I have recently been told that it is not true that the ostrich considers himself invisible when he buries his head in the sand. But I still prefer the old notion, inaccurate or not. There is something very persuasive in the natural conclusion that what you cannot see cannot be seen.
It is interesting, then, that many bridge players follow a form of reverse-ostrich philosophy, based on the fear that the cards they themselves can see in their own hand must be equally well known to the opponents. Of course, if you are reasonably prudent in the way you hold your cards, this isn't true, thereby giving you the one great advantage you have over any opponent.
The reverse-ostrich philosophy does not totally alibi the expert who botched up the following hand, but it does explain how he overlooked his best chance for success.
It is not my style to mention so shabby a suit as South's hearts, even on the second round of bidding. But as it turned out, North-South's best chance to make four hearts lay in having South's hand concealed, rather than exposed as dummy. Yet South played his cards wide open—in more ways than one.
East won the diamond ace and shifted to a club. South won and took a trump finesse, losing his 9 to the king. Back came a trump to put the lead in dummy. Declarer led dummy's spade to his jack and was fortunate enough to have this drive out the ace, but this bit of good luck was of little actual value. A third round of trumps was won in declarer's hand (he had unblocked by winning the second trump lead with dummy's queen). South cashed the king of spades and hopefully trumped a third spade lead. But the queen failed to fall and declarer wound up with another inescapable spade loser to go down a trick.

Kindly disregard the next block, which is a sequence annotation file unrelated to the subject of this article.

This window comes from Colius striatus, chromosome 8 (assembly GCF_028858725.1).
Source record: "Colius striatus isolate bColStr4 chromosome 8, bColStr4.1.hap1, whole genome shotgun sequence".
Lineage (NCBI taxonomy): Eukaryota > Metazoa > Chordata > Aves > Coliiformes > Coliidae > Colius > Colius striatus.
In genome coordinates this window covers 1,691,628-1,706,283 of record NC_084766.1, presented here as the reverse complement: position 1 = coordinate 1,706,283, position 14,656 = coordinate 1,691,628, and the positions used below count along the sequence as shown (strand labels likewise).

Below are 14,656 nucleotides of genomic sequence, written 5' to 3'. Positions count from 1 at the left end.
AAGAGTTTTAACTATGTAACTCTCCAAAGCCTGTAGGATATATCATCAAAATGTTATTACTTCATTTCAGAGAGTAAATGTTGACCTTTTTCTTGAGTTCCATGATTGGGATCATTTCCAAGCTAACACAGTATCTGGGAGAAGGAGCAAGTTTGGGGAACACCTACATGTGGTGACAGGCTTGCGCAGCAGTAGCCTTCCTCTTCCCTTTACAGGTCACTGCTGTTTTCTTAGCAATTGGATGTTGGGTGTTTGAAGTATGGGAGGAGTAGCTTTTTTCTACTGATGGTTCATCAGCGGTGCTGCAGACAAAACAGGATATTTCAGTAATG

Let's move to another table and watch an abler declarer handle the same contract. Having held his cards close to his vest, on winning the second trick with the club ace he led the spade jack! Put yourself in West's place. For all he knew, declarer had started with king-queen-jack of spades and was trying to sneak a trick past the ace. If he succeeded, he'd later be able to trump the ace. So West climbed up with the ace of spades and shifted to a trump. The finesse lost to East's king and a trump came back. South won in his hand, cashed the spade king, trumped a spade, got back to his hand with another high club and ruffed a fourth round of spades, felling the queen. A diamond ruff put South back into his hand to draw the last trump and win the balance.
Turn the cards around so that West holds the spade queen and East the ace, and you'll note that the jack of spades lead hasn't really cost a thing. A good East player would duck and South would finesse the jack anyway. Now, having lost to the queen before touching trumps, when the trump return is made he can still make his contract if he eschews the heart finesse and plays the hand for a careful crossruff.
It never does any harm to give the opponents a chance to make a mistake. Remember, they can't see your cards, so they can't always see your troubles.